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Home / Articles / News / News Articles /  We Don't Need No Federal Curriculum
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We Don't Need No Federal Curriculum

Sharing Notes: Utah joins 34 other states to share education standards while some fear a federal takeover.

By Eric S. Peterson
Photo by Larry Shumway 
Posted // August 11,2010 - Utah recently joined 34 other states in adopting common standards for math and English/language arts achievement. While the common standards could provide a yardstick for improving education goals, some state leaders worry the yardstick could be wrested away from the states by the federal government and used to spank them into acceptance of a federal education curriculum.

The Utah State Board of Education unanimously approved the adoption after its third public discussion of the proposal on Aug. 6. The only concern among the members was the possibility of federal interference. Superintendent Larry Shumway (right) spoke of the fact that Utah may have lost out on receiving $175 million in “Race to the Top” federal-education-reform funding—money that could have helped implement Utah’s adoption of the new Common Core State Standards Initiative—because the state would not compromise on its education policies to make them more fed friendly.

“This is not a race to the top plan,” Shumway told the board “This is a plan to move Utah’s education forward.”

For a year, numerous states, including Utah, worked to establish standards that would provide benchmarks for students of individual states to reach, but leaves how schools and instructors get their students to those checkpoints up to each state’s curriculum. “There’s no common set of textbooks people have to buy, nothing that says every 11th grader is going to read Julius Caesar or anything like that,” Shumway says in an interview.

The Fordham Institute, a Washington, D.C., think tank that tracks education policy, predicted the standards will increase the quality of education for three-fourths of the states participating. In Utah, the expectation is that the state’s language-arts achievement will make a jump from a C ranking to a B.

Shumway feels Utah has already proven that it’s not willing to cede any sovereignty to federal control simply through the “Race to the Top” application, where he says Utah was disadvantaged for not enacting certain measures, such as policies that would allow the state to terminate bad teachers. Shumway says that in Utah, teachers unions are not the powerhouses they are in other states—like Illinois, where U.S. Secretary of Education Arne Duncan hails from—so the state can more easily adopt a merit-based teaching system.

“[The federal] vision is geared more for urban settings like downtown Chicago.” Shumway says.

Even though Utah’s participation in the consortium comes with no federal money and is completely voluntary, that doesn’t allay fears that a common standard could be abused by an overreaching federal government.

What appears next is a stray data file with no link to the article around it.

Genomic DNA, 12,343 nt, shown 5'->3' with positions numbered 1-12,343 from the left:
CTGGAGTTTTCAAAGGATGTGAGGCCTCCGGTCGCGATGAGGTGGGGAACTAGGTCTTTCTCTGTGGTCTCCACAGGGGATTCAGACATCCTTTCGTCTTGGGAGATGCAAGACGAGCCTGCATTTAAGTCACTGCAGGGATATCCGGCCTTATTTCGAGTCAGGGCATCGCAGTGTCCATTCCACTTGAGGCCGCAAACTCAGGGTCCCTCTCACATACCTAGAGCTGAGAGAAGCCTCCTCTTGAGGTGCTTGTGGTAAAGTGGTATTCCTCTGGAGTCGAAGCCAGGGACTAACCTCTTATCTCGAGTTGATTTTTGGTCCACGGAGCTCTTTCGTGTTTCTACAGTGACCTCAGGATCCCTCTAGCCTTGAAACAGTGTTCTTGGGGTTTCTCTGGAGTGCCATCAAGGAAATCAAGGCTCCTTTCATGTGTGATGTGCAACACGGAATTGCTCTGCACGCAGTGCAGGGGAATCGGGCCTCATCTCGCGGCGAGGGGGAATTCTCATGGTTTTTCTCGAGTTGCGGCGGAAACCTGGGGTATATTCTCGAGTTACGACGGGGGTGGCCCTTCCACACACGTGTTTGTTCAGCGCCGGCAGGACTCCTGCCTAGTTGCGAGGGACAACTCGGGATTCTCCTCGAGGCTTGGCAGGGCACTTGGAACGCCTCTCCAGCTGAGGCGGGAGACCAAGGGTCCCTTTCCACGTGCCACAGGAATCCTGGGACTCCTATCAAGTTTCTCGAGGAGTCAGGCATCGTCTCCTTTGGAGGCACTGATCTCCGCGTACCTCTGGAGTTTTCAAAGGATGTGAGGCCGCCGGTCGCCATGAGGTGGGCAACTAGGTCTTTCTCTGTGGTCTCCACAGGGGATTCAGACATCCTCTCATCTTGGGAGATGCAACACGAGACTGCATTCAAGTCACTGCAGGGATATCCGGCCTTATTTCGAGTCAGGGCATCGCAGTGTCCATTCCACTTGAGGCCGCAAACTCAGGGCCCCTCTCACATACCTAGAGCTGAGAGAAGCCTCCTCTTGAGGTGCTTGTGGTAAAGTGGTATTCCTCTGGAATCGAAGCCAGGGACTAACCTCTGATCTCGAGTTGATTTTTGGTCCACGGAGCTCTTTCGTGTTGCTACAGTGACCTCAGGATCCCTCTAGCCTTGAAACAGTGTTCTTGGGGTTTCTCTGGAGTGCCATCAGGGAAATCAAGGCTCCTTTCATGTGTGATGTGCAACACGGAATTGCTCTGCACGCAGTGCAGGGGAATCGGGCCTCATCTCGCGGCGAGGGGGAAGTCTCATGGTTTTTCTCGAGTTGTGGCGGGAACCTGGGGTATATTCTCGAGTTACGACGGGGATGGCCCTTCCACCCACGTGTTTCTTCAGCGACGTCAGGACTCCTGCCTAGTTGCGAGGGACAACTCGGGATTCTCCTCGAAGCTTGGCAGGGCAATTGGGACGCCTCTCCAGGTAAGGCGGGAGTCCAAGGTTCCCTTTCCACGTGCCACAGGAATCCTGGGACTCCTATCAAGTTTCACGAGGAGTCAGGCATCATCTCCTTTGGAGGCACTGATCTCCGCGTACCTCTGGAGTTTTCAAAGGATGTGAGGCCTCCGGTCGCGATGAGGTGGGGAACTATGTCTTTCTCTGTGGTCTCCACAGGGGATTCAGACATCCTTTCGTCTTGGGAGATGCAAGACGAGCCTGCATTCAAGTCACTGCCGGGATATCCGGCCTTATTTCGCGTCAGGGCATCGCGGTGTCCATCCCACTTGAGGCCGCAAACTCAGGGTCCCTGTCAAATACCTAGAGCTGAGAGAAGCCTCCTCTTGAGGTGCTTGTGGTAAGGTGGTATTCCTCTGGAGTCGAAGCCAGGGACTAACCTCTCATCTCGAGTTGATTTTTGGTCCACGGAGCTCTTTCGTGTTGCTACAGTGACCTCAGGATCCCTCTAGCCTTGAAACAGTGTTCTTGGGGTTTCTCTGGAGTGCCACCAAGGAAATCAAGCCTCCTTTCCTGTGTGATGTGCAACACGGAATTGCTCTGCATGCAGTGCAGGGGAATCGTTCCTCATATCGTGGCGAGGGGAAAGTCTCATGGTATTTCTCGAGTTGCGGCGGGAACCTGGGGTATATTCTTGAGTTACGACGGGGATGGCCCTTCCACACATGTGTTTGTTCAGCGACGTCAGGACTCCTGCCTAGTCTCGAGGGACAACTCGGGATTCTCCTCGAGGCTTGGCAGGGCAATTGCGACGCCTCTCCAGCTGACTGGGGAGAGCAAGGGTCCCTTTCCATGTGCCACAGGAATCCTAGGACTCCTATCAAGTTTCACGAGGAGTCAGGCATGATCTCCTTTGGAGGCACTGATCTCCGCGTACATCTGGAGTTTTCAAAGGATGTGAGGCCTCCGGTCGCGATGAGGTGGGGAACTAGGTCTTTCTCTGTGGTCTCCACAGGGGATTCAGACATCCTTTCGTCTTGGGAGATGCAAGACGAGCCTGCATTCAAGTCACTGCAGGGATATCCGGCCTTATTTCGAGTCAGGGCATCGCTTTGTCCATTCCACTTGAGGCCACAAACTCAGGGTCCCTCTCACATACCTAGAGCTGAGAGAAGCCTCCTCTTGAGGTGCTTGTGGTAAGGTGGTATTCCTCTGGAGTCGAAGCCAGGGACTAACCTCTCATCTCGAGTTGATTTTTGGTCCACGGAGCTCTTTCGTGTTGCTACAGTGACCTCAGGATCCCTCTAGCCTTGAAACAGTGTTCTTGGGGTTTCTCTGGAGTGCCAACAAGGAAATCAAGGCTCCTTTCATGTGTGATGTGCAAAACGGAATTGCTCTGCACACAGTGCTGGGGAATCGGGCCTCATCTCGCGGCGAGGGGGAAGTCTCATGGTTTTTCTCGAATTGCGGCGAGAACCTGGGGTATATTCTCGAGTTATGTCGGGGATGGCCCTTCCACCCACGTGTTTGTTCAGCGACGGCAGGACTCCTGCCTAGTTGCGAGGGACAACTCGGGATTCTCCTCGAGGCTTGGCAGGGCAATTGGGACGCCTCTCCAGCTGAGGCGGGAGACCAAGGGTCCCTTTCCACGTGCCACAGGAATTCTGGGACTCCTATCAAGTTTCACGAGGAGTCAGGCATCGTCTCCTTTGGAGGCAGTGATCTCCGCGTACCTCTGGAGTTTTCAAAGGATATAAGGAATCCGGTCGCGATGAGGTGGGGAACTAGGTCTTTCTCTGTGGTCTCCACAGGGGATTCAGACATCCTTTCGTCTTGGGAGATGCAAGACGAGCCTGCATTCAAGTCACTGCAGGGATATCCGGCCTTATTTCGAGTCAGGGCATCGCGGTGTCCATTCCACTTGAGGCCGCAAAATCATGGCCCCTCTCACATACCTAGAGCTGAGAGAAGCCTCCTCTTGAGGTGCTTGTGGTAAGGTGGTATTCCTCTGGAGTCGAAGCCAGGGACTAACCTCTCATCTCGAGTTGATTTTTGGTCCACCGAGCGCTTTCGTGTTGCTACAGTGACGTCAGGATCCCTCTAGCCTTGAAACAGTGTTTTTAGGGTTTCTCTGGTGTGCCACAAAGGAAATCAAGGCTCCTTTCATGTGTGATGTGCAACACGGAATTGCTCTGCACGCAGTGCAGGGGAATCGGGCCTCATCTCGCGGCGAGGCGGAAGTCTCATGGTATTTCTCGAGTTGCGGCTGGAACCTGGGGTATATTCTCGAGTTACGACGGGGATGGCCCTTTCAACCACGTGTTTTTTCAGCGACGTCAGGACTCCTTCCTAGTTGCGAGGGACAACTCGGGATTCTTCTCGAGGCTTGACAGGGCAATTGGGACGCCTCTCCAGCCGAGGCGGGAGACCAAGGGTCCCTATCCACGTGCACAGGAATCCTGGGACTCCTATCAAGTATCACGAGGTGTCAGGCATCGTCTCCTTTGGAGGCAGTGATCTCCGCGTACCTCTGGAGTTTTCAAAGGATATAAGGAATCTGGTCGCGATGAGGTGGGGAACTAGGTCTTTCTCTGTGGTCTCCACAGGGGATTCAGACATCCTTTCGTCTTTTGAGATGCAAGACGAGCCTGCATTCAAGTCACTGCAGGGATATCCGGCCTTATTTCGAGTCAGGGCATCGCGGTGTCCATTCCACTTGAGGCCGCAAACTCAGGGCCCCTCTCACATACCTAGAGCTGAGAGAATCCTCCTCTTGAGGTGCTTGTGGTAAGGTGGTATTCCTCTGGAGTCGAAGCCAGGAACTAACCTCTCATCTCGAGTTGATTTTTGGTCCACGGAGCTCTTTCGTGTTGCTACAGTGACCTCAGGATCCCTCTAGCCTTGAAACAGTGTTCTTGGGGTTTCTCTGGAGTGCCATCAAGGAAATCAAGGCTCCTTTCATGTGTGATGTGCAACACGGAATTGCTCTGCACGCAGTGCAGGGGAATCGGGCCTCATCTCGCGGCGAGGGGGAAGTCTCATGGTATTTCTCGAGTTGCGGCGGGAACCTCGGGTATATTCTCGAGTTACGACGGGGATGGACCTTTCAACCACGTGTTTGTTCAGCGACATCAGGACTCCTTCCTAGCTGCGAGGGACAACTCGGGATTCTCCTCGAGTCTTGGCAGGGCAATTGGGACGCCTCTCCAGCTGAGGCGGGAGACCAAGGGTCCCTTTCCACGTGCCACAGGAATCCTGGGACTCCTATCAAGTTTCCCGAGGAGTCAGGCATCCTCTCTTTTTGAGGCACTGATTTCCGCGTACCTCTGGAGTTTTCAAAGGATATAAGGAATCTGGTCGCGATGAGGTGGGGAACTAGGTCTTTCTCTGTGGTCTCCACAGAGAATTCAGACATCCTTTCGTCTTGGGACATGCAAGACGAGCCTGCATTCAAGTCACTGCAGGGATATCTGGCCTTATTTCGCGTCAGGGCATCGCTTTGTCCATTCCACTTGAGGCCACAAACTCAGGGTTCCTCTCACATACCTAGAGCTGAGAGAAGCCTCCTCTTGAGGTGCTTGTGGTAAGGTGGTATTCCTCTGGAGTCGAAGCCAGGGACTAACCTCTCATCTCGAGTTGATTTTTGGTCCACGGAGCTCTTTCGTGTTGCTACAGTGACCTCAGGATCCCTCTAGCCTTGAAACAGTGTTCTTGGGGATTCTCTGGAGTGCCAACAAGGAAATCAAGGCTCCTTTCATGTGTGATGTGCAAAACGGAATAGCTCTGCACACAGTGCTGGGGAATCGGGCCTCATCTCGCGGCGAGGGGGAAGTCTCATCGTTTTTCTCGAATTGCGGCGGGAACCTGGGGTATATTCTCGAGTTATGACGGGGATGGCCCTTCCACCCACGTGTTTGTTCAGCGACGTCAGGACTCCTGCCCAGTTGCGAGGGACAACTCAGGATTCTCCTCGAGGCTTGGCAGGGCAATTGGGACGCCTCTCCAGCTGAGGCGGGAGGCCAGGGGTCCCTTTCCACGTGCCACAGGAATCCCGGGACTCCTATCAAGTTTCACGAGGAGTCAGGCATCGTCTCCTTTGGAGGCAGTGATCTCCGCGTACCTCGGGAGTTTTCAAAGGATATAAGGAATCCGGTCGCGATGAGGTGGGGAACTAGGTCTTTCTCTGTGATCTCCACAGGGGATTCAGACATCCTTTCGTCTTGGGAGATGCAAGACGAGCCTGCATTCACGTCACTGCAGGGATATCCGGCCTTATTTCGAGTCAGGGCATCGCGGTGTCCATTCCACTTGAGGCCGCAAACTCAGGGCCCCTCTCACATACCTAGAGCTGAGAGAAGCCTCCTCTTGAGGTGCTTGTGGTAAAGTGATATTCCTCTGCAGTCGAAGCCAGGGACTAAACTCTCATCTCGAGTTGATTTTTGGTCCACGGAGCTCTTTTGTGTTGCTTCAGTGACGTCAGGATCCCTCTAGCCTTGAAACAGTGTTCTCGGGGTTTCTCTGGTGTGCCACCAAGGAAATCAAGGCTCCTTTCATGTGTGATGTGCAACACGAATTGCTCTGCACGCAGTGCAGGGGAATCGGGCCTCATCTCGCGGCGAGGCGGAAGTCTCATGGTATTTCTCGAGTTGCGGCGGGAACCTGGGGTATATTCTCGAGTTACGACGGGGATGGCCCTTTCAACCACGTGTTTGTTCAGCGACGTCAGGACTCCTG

“I’m concerned [that] when states all have the same standard, it gives the federal government the ability to create national standards or a national curriculum they can push on to states,” says Mathew Piccolo, a policy analyst for the Sutherland Institute, a conservative Utah think-tank.

That fear is shared by Rep. Carl Wimmer, R-Herriman, a member of the Education Interim Committee and co-founder of states-rights group the Patrick Henry Caucus.

“It’s a bad idea,” Wimmer writes in an e-mail. “We’re moving in the wrong direction. Instead of moving more to educational independence, we’re moving more toward national requirements and standards.”

Rep. Ken Sumsion, R-American Fork, founder of the Patrick Henry Caucus and also a member of the Education Interim Committee, however, recognizes that the adopted rules could greatly benefit education achievement in the state, so long as there is no federal money involved. Sumsion had even planned on submitting a bill in the Legislature to reject the state’s acceptance of the federal money had it been won.

“I don’t think anyone in the Legislature would be opposed to higher standards, if indeed these are higher standards,” Sumsion says. “My only issue is that we simply we have to stop taking the federal government’s bribe money.” Sumsion is confident Utah can make up for implementation costs expected to begin going into effect by 2014, through efficiencies in computerized testing that will allow for cuts in other testing areas of the budget.

Shumway says that while Utah has adopted a common standard, the state will only integrate into the new standard when the resources are available. As for concerns about the Common Core Standards being hijacked by the federal government, Shumway may not be worried, but he isn’t turning his back on the feds, either.

“It’s hard to look at Washington, D.C., these days and not have a concern,” Shumway says. “But as I assured the board today, we will be vigilant and oppose any federal take over as vigorously as we can.”

 
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REPLY TO THIS COMMENT
Posted // August 14,2010 at 13:39

Maybe we do need it - a double negative in the headline? Come on!

 

Posted // September 19,2010 at 15:22 - After your previous comment, it's pretty easy to see that you need more education.

 

Posted // August 16,2010 at 17:28 - Gotta appreciate a good Pink Floyd reference when you see one.

 

Posted // August 16,2010 at 10:27 - They still teach the concept of irony in English class, don't they not?

 

REPLY TO THIS COMMENT
Posted // August 14,2010 at 10:40

Being a product of the Utah public school system and knowing how low test scores are from Utah schools, I'm all for federal curriculum. It is time the State of Utah actually put money IN education rather than continually cutting.